Though initially a Spanish production, Martin Sheen provides the vocals for our protagonist Emilio for the English language version, an elderly man struggling with a mild form of alzheimer’s disease. Emilio is checked in at a care facility by his son Juan (Matthew Modine), where he room shares with the devious figure Miguel (George Coe), who manipulates the other residents with his shady antics, making a neat profit in the process. As Emilio begins to settle, it soon transpires that his condition is worsening, working as a catalyst to delve into his past, as well as what the future may hold for him.
Ferreras presents his film with such sincerity, while it’s simply fascinating to see the world from the perspective of a man battling alzheimer’s disease. To get inside the head of somebody going through such an ordeal, makes for a moving and poignant experience. There’s a sense of unpredictability to proceedings too, a volatility of sorts as you’re never quite sure what’s actually happening, or what’s a symptom of the heartbreaking condition. The filmmaker ensures the film is not overly sentimental or heavy going though, as the more profound, disquieting moments come in waves. Wrinkles generally remains at a steady pace, and then occasionally dips into quite upsetting issues, working as a gentle reminder of the severity of the situation.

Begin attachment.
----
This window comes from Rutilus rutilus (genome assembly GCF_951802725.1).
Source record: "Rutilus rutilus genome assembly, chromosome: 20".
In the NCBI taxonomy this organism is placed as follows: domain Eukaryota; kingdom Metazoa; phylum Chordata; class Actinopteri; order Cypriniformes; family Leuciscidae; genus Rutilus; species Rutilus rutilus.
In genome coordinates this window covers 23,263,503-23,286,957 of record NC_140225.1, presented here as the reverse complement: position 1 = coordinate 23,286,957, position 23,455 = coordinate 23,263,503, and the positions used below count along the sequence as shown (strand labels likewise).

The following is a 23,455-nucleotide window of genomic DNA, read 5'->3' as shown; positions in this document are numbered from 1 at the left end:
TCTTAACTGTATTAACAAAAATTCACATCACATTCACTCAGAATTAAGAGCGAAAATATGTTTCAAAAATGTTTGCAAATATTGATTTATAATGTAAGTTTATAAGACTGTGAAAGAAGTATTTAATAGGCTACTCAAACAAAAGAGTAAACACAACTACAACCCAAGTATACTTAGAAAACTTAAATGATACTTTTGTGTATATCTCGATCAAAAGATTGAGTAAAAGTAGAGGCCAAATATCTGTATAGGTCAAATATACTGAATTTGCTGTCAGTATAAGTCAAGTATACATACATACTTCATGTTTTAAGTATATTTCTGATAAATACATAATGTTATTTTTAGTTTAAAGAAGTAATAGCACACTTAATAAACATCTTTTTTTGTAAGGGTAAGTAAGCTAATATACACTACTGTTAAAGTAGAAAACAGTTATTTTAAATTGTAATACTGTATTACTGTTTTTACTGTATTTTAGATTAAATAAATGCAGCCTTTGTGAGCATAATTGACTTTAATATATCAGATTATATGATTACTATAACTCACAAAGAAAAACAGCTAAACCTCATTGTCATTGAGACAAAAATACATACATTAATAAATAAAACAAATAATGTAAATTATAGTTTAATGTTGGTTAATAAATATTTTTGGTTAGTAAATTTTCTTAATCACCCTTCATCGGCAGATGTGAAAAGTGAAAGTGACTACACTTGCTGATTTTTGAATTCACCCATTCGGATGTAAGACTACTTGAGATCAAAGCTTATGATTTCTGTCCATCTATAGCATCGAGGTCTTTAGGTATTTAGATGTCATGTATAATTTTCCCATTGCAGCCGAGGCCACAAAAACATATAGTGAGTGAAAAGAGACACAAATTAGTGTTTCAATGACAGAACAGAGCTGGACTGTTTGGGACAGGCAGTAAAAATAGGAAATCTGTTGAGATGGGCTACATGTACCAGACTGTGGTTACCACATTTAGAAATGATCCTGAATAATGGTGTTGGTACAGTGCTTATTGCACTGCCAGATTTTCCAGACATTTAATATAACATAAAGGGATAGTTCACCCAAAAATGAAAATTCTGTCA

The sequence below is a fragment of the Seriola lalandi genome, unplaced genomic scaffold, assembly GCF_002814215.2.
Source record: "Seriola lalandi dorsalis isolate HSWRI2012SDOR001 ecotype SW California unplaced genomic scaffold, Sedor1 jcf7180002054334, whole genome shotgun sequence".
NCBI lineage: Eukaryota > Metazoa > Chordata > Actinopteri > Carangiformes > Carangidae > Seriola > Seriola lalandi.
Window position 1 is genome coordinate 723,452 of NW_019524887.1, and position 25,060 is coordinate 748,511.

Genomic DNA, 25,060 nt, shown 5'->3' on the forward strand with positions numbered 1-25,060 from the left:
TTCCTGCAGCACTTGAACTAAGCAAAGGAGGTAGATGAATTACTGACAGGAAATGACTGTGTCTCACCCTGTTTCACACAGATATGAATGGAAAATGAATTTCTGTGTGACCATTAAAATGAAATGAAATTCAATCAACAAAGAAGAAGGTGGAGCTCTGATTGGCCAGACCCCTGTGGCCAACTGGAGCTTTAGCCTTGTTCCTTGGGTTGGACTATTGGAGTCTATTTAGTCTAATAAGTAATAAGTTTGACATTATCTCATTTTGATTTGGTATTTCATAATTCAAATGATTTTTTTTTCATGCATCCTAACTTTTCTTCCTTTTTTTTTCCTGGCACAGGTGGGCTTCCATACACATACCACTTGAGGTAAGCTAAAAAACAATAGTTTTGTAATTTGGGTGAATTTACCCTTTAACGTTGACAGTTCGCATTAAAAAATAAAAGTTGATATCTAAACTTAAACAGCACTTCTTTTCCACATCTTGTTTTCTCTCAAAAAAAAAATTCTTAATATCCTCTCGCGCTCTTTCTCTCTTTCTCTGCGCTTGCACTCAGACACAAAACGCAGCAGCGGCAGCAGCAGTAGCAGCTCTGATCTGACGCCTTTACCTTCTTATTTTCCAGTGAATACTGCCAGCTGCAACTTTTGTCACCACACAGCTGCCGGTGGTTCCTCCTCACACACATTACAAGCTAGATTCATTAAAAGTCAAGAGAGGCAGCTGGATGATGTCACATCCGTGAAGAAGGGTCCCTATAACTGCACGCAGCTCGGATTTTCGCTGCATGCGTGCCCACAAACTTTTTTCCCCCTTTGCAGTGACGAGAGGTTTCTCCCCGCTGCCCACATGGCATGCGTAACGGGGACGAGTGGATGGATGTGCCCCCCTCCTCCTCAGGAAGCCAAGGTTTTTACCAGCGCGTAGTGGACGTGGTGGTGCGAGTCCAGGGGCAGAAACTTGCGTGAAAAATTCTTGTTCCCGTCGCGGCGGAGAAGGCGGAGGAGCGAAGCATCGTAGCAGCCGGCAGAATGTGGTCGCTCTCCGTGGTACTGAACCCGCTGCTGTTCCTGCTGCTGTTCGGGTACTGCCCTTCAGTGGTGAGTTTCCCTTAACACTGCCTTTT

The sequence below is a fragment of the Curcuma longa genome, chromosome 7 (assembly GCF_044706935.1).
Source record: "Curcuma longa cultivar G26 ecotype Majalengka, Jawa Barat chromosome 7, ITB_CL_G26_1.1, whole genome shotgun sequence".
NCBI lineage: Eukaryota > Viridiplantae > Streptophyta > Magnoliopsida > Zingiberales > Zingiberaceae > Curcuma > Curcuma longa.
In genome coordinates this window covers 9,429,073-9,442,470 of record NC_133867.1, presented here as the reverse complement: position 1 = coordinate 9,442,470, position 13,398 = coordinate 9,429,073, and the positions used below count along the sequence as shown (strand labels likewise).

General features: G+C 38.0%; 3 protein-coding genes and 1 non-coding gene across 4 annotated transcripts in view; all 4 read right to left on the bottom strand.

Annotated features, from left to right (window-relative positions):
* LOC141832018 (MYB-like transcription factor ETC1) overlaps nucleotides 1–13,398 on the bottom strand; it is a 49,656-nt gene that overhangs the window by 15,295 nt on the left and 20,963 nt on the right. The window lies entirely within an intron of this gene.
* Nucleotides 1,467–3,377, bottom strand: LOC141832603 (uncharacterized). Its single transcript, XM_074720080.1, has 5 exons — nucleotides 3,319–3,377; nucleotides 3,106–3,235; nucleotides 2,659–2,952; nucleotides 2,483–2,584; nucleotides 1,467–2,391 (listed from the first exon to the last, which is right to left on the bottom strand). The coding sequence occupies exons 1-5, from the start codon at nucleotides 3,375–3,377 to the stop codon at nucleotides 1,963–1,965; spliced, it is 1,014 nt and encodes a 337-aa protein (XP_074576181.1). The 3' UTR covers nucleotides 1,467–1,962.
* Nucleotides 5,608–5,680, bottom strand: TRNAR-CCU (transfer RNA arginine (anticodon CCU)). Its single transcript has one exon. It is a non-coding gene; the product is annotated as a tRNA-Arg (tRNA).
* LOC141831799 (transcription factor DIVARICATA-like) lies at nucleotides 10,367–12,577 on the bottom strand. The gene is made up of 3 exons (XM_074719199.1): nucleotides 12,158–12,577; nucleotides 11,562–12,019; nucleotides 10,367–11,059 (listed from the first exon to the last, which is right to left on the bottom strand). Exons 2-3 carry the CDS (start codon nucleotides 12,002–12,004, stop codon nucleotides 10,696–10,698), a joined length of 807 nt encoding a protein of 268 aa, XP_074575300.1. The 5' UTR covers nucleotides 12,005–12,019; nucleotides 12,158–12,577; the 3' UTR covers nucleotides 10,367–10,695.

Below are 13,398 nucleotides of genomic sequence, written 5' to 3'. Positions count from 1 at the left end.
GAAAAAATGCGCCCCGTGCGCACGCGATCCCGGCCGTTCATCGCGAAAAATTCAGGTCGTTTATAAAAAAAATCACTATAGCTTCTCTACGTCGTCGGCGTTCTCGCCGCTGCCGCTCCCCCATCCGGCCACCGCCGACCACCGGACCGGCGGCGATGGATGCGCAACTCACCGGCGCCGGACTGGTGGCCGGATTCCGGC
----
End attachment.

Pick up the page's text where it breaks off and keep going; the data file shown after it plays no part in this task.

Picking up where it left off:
Though exposed to the English language version, a world cinema minimalism remains prevalent, enhanced by the fact the setting and character names reflect the original production, maintaining that art house atmosphere, which would have felt compromised had the film moved setting to the US, for instance. Sheen makes for something of an apathetic lead, perhaps lacking in that emotional conviction. However while that’s usually a misgiving, it suits the nature of the role, as although Emilio is our entry point, he remains a cipher of sorts, working as a vessel to peer into this whole world that exists. Many people have elderly relatives in facilities such as this one, and this takes a candid view into what goes on outside of visiting hours.
There’s a light touch to proceedings too in how the residents are depicted, with a comedic tone deriving from their incapability, though never ridiculing. Similarly to Father Ted’s renowned over 75s football tournament. They’re all so human too, and although we sympathise with their plight, they are flawed creations, like Miguel. Though vulnerable, he is a deceitful manipulator, to highlight the fact that these characters aren’t all painted out to be saints. One of many factors which makes this charming production such a poignant and tender piece, and one that is bound to move and compel you – while remaining so effortlessly subtle throughout.